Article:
• Zane Cooper also does this after taking down the bad guys during the climactic card game. The fact that he does it the exact same way as Bret is a clue they're actually father and son.
  • An almost-Throw It In! moment in The Mexican has Brad Pitt's character drop his gun when he tries to do it. (He actually did do it by accident on set, but that wasn't the take they used in the film—just the inspiration.)
  • After committing the assassination that opens Naked Killer, Princess twirls the silenced pistol she used for the Coup de Grâce. Meanwhile the camera POV also twirls before we Smash Cut to the police at the crime scene.
  • In The Outlaw Josey Wales, Josey Wales (Clint Eastwood) uses a trick called the "Road Agent's Spin" or "Border Roll" to gun down two men who have him cornered. He holds out his revolvers butt-first, slipping his index fingers into the trigger guards, then flips/twirls them to get into position and fires. Eastwood had clearly practiced a lot for the trick; on-camera, he did it so fast that his hands and guns are just a blur.
  • In Planet Terror, El Wray demonstrates his skills by twirling a pair of revolvers in various ways. Considering that the film is a throwback to 80s Grindhouse action films, it's pretty much justified.
  • Posse (1975): One of the posse does this trick to impress a girl in the town of Desoto. His partner performs the What Have We Ear? trick.
  • The Quick and the Dead features an entire cast of gunfighters who twirl their guns in varying degrees of fanciness. Plotwise the most notable occasion is when Cort is given a revolver and, despite having forsaken a life of violence, can't help twirling it before returning the weapon.
  • This is a Character Tic of Alex Murphy in RoboCop (1987). Murphy does this as he copies a move from his son's favorite TV show. He explains to his partner Anne Lewis that he does this so he can be a role model. After Murphy is killed by Clarence Boddicker and his gang, Bob Morton and his development team at OCP seize his body and transform Murphy into RoboCop. As part of the process, Murphy's memory is erased. However, certain elements of Murphy's past remain in RoboCop. When his sharpshooting skills are demonstrated by Morton at the police firing range, the other officers including Lewis all eagerly watch him. After he finishes shooting, we see RoboCop twirl his custom gun on his right finger before putting it on a leg holster. Lewis later uses it to identify RoboCop as the late Murphy.note  Also applied later as a Tear Jerker when RoboCop/Murphy goes to his old house and has a flashback of his son asking him to perform said trick.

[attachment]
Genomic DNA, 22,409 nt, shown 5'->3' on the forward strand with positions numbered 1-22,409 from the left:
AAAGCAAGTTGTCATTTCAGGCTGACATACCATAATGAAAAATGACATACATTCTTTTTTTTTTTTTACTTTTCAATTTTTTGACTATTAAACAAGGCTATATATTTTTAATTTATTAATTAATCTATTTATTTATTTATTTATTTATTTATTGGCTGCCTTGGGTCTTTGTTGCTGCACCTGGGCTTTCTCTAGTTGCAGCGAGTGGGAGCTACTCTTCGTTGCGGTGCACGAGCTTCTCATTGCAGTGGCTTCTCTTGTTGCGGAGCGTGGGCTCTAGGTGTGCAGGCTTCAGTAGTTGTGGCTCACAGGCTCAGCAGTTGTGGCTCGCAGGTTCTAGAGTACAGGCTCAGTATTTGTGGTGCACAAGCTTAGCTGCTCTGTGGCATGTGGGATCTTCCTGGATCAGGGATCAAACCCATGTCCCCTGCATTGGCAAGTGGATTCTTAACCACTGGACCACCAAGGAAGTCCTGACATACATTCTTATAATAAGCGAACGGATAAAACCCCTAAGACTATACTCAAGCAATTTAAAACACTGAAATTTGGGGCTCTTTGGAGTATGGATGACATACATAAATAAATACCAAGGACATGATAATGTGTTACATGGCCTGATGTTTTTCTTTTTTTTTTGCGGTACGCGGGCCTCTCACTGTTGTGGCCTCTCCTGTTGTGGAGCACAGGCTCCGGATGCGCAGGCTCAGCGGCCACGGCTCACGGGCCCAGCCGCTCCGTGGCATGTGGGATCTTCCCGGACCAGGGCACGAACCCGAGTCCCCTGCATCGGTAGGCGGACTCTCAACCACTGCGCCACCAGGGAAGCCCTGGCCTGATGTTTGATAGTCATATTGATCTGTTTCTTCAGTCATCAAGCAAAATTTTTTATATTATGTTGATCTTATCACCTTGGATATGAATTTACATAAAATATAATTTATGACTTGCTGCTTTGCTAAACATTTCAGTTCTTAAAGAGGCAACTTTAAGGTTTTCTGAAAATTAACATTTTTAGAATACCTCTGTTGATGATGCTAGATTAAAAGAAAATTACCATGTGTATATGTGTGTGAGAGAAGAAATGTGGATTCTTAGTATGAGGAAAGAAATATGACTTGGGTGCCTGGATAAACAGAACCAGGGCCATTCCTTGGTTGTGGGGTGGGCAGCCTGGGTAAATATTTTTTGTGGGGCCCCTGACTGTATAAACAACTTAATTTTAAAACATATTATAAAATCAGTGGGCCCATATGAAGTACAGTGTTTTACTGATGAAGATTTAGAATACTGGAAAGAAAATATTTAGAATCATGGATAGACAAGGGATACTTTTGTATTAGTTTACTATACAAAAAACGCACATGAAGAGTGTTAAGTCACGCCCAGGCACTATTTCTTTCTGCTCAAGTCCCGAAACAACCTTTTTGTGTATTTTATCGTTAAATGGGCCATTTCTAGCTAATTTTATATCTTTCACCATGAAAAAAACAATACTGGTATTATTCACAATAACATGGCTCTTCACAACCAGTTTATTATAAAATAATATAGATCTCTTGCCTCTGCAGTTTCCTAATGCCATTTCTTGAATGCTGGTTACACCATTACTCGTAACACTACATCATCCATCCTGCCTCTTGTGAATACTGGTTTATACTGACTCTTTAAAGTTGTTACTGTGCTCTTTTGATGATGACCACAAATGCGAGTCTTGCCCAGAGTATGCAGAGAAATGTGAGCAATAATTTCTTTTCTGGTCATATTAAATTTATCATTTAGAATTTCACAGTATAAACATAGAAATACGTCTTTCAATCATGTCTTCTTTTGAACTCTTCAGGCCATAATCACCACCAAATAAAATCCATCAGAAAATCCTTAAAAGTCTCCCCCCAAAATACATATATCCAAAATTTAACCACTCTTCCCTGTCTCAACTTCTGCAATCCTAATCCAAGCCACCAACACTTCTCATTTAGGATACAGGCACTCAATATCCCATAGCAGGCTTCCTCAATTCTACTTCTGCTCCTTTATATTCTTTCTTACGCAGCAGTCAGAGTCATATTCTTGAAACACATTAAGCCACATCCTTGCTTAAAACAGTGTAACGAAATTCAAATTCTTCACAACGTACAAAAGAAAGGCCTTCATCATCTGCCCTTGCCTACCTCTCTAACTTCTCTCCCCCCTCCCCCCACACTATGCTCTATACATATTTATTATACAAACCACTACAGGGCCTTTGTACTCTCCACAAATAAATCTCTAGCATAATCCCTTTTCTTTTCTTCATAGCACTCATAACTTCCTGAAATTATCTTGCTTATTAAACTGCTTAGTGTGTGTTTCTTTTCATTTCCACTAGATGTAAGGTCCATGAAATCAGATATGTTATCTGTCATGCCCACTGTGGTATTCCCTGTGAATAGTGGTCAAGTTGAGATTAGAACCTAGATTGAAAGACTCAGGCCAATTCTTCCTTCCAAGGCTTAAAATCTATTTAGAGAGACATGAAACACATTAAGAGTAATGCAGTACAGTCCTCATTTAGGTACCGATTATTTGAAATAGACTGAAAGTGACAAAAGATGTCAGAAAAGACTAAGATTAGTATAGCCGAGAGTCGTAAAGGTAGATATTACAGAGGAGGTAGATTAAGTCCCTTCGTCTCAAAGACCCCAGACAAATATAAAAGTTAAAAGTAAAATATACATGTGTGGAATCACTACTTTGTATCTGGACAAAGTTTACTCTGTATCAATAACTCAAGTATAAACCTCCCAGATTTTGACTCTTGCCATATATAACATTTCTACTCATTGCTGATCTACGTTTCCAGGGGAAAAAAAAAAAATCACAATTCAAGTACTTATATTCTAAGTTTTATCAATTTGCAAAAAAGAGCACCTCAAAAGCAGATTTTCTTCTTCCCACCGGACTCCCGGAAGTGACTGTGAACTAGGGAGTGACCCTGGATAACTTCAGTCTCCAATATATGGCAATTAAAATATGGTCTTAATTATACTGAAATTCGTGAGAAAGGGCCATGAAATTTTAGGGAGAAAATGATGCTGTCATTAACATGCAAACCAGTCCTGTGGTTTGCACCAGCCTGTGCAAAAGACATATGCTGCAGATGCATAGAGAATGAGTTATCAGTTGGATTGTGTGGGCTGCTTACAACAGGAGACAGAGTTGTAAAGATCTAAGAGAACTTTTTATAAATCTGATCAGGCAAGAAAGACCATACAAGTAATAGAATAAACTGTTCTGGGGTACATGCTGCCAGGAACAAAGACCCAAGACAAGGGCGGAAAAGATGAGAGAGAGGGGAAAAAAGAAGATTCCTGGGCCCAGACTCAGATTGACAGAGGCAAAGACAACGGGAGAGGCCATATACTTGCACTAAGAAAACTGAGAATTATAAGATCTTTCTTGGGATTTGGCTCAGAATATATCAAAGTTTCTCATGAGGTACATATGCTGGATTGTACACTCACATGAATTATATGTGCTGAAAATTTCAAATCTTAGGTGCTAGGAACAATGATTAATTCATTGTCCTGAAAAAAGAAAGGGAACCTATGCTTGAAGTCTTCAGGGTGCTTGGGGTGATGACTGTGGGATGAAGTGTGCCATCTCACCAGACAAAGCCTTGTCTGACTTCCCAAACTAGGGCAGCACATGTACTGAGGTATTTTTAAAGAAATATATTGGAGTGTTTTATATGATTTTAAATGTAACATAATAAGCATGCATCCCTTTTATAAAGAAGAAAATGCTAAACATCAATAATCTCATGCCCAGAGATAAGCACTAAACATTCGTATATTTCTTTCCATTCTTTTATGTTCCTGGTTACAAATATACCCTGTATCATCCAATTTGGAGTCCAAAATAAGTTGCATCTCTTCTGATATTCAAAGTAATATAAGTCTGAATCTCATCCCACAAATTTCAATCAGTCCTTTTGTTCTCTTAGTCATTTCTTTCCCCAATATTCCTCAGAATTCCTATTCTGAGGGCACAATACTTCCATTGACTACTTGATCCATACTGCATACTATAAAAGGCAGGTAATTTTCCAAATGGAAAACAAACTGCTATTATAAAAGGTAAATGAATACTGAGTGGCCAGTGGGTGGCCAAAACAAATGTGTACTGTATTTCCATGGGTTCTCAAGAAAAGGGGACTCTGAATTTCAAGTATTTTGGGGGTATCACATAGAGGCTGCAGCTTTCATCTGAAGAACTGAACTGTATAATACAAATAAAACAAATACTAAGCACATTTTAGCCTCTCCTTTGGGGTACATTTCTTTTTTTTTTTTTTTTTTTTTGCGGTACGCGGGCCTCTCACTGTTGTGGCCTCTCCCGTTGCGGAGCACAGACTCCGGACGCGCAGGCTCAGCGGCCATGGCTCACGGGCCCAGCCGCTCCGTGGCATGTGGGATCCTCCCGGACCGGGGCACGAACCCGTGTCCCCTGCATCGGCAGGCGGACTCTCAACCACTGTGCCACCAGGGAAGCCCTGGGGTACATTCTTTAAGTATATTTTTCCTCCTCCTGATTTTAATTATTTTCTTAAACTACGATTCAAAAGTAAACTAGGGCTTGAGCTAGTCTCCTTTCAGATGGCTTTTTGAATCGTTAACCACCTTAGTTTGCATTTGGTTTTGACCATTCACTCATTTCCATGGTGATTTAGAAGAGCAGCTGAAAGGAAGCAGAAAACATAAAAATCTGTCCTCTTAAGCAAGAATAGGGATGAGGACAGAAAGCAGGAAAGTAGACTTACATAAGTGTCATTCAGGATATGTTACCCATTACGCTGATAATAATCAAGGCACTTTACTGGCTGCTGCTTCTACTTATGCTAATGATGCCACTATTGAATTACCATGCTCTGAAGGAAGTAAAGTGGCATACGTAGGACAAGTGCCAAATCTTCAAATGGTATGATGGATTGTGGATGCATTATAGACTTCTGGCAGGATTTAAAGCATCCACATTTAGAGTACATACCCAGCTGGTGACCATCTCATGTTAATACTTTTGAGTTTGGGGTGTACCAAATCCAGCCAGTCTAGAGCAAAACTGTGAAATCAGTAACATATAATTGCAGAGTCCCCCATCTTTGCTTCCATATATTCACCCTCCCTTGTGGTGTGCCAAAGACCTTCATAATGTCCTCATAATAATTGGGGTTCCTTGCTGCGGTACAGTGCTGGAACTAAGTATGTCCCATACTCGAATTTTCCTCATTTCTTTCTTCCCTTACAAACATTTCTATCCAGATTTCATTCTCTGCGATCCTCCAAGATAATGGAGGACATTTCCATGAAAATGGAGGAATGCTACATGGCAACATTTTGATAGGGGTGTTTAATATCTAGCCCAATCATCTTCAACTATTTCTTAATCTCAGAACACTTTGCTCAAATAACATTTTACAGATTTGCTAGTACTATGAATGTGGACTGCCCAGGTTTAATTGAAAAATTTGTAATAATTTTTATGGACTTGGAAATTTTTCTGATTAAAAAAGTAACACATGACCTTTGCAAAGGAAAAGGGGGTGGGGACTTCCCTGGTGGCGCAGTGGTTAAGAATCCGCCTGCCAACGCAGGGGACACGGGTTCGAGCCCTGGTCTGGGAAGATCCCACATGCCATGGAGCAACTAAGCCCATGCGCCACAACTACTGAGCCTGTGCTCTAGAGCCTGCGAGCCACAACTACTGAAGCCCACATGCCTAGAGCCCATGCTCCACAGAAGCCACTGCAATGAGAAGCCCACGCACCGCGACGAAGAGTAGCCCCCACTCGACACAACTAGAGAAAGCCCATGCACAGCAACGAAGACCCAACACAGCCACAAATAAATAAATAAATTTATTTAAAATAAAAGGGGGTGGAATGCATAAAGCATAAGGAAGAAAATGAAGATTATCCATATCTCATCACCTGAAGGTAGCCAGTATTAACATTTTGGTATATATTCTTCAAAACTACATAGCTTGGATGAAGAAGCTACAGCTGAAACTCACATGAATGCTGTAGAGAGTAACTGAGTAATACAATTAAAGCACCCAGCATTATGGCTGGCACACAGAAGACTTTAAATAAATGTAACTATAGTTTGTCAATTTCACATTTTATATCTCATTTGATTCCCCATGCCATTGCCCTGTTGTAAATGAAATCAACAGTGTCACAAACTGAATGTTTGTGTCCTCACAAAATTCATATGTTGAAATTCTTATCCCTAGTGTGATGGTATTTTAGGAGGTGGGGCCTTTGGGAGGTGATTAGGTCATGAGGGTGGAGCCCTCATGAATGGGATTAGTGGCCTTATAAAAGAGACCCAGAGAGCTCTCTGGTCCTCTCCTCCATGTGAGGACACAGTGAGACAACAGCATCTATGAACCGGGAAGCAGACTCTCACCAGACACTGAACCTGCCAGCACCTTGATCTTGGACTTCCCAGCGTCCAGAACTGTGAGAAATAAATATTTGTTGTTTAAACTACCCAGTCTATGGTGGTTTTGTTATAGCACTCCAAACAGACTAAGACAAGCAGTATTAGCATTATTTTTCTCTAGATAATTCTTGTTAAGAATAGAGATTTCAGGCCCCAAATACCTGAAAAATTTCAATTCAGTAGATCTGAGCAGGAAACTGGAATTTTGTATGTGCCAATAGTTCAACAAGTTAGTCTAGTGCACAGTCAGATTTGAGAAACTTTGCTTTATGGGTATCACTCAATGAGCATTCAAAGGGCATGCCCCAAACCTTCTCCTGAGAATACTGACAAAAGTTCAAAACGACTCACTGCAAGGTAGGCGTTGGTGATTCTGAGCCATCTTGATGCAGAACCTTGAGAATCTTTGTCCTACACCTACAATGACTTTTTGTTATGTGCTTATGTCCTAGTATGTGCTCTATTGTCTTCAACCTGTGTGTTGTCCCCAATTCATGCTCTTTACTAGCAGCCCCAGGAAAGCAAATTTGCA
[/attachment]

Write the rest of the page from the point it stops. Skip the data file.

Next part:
• In Seven (1979), Cowboy does this when he draws his gun before shooting Butterfly, and when he holsters it again afterwards.
  • Silent Night, Deadly Night Part 2. Ricky does this while cackling maniacally after the "Garbage Day!" killing.
  • Used in Silverado to establish characters as being skilled with guns.
  • Solo. Tobias Beckett can draw and holster with style. Han Solo is impressed and asks him for some pointers, which he flatly refuses.